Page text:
COVID-19 – The beginning of a new era in Global Mobility?
You have read various newsletters on how to deal with expat employees and the measures taken by governments in this COVID-19 era. But have you also noticed that changes that were previously not considered feasible are possible if there is an urgent need for it? For example, working remotely from home has become common while it was often considered not possible. Have you considered what this means for Global Mobility? Will it be business as usual or do we see the need to evaluate and reorganize this aspect of businesses?
We know the complexity, the administration and the costs for external providers associated with global mobility like no other. It’s also a well-known fact that HR spend a majority of time on a relatively small group of expat employees, including coordination of the activities with various external parties. At this stage, we are not even talking about the explosive increase in salary costs for employees on assignment.
Considering the above, isn’t it time to take a closer look at the current expat policy? What were the reasons to draw up such a policy and what arguments have been decisive in including the provisions in the policy? Below a few considerations in the new formal to be considered in connection with the compensation and appraisal policies, to determine whether an international assignment is really necessary.
- Equity compensation. That the CEO can retire early after excising stock options is different from a local manager working in a foreign branch who can retire earlier for the same reason. Such a risk of losing know-how locally was often limited by assigning employees to such foreign branches. But why not granting equity compensation based on foreign regions as well, as an alternative?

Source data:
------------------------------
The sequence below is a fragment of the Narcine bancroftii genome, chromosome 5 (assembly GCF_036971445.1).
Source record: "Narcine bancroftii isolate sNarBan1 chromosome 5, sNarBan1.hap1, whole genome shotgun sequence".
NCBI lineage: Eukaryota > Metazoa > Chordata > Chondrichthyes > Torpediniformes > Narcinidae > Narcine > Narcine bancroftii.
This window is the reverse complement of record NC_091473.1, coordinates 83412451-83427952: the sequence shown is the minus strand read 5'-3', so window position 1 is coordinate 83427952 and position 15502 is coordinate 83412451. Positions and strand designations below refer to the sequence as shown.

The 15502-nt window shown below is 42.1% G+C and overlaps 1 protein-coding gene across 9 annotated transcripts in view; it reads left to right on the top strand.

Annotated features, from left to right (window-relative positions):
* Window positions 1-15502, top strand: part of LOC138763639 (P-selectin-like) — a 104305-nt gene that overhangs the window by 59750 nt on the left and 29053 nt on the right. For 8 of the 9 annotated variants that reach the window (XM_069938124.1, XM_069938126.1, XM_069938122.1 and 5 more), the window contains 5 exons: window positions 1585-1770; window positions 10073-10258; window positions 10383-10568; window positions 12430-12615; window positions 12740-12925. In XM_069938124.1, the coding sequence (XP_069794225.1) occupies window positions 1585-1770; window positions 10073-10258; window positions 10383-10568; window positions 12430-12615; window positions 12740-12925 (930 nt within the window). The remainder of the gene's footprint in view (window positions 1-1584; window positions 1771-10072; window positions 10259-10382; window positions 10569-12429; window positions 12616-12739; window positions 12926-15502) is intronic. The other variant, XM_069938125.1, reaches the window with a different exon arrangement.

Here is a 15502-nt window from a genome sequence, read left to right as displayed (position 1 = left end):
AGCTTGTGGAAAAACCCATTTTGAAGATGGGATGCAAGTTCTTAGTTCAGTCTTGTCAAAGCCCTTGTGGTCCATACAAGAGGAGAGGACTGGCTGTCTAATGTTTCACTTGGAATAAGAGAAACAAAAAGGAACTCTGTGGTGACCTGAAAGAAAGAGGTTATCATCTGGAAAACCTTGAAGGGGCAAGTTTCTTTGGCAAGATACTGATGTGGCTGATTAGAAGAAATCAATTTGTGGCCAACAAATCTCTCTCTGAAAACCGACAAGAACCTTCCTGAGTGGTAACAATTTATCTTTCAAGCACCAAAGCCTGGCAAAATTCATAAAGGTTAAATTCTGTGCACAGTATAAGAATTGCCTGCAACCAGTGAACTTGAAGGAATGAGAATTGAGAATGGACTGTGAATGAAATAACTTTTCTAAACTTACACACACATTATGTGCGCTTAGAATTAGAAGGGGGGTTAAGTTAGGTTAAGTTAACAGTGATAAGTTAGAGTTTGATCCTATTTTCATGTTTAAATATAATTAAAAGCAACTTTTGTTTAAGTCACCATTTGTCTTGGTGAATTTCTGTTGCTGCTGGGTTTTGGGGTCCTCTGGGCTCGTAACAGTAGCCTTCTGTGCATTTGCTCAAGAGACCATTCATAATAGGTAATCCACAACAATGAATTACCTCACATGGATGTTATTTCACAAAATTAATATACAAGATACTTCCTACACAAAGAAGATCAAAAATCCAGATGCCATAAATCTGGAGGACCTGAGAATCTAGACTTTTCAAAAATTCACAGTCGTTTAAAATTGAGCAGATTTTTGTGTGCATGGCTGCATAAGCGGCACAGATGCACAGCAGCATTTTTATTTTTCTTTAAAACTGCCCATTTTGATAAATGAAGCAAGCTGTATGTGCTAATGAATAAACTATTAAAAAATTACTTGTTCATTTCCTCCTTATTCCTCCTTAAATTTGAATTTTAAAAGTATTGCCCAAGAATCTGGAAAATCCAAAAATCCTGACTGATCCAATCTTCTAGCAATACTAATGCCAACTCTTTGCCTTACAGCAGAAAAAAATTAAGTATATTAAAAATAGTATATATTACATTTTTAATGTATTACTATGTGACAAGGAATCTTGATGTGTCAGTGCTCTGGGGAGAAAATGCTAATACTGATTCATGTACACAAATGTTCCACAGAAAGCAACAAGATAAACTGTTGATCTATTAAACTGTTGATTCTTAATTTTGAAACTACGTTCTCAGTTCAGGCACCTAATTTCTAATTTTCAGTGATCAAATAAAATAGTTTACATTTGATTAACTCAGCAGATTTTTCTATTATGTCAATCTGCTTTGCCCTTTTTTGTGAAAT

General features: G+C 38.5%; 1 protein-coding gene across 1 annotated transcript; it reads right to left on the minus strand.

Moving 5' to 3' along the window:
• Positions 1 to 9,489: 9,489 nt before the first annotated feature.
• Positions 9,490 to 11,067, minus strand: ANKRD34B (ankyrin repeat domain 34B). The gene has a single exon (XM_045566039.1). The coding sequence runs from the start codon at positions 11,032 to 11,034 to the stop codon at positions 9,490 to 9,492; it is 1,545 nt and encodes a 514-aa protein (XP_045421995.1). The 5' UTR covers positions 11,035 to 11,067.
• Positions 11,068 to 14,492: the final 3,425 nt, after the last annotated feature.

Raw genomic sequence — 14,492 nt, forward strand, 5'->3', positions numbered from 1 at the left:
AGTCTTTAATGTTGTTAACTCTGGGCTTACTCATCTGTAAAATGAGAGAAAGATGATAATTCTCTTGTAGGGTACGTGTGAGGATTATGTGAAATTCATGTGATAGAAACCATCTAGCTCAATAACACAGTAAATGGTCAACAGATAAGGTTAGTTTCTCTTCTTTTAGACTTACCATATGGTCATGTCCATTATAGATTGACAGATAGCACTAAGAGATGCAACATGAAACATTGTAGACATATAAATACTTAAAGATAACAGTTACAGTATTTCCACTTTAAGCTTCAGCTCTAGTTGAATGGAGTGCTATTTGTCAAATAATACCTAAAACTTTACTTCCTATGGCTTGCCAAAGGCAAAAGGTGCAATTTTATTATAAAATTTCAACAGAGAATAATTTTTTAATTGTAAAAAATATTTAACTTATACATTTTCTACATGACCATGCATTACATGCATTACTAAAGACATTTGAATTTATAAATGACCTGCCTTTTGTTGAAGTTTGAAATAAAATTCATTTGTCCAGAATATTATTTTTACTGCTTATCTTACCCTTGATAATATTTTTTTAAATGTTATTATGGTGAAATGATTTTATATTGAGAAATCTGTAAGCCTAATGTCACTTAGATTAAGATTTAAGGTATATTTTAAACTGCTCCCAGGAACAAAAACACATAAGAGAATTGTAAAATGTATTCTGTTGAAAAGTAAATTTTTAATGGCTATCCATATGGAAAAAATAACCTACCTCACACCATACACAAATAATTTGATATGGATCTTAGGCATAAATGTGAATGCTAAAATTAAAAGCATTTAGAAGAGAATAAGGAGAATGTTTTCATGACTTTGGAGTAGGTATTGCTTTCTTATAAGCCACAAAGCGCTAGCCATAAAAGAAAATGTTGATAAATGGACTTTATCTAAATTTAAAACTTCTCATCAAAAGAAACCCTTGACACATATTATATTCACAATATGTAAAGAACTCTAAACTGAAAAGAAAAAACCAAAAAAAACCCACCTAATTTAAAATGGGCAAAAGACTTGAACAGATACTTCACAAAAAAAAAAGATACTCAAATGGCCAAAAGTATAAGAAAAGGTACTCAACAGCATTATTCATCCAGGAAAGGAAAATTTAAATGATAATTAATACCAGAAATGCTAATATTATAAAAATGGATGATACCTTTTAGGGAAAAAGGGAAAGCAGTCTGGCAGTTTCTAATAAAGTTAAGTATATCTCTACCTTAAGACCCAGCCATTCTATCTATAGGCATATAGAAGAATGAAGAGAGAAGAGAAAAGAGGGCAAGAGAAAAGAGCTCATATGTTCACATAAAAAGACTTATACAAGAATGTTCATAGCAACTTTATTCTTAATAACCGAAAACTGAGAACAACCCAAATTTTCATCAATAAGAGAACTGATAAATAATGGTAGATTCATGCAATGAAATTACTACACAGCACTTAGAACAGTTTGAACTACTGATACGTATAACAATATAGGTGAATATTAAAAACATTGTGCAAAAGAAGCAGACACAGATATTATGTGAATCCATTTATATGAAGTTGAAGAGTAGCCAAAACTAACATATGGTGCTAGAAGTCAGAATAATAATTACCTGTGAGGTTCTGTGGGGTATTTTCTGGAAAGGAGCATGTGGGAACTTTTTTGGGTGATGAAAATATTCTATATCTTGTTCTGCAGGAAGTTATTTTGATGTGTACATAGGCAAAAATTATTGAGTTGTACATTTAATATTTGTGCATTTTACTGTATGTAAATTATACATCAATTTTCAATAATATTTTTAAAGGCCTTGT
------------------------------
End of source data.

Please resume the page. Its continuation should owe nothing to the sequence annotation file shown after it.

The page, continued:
- People’s skills. An important aspect in management and motivating coworkers, whether or not linked to courses to develop these skills. But isn’t it time to educate managers and technicians skills on remote management and knowledge sharing and to include this aspect as part of their appraisals?
- Personal development. It is important to understand the local culture, work ethics, habits and customs of a country in which a foreign branch is established and is considered part of personal development of employees assigned to these locations. However, can’t these aspects be learned in a different manner and the gained knowledge be used to manage local employees remotely? If necessary, this can be combined with business travels or a less large number of expats.
In short, COVID-19 allows changes that were previously not considered feasible. To make your organization more resilient in the new normal and from a costs aspect as well, it may be necessary to evaluate your assignment policy.
If you would like to discuss this further, please feel free to contact your local specialist directly through our website.
Siegfried R. Jagga
President UTN Worldwide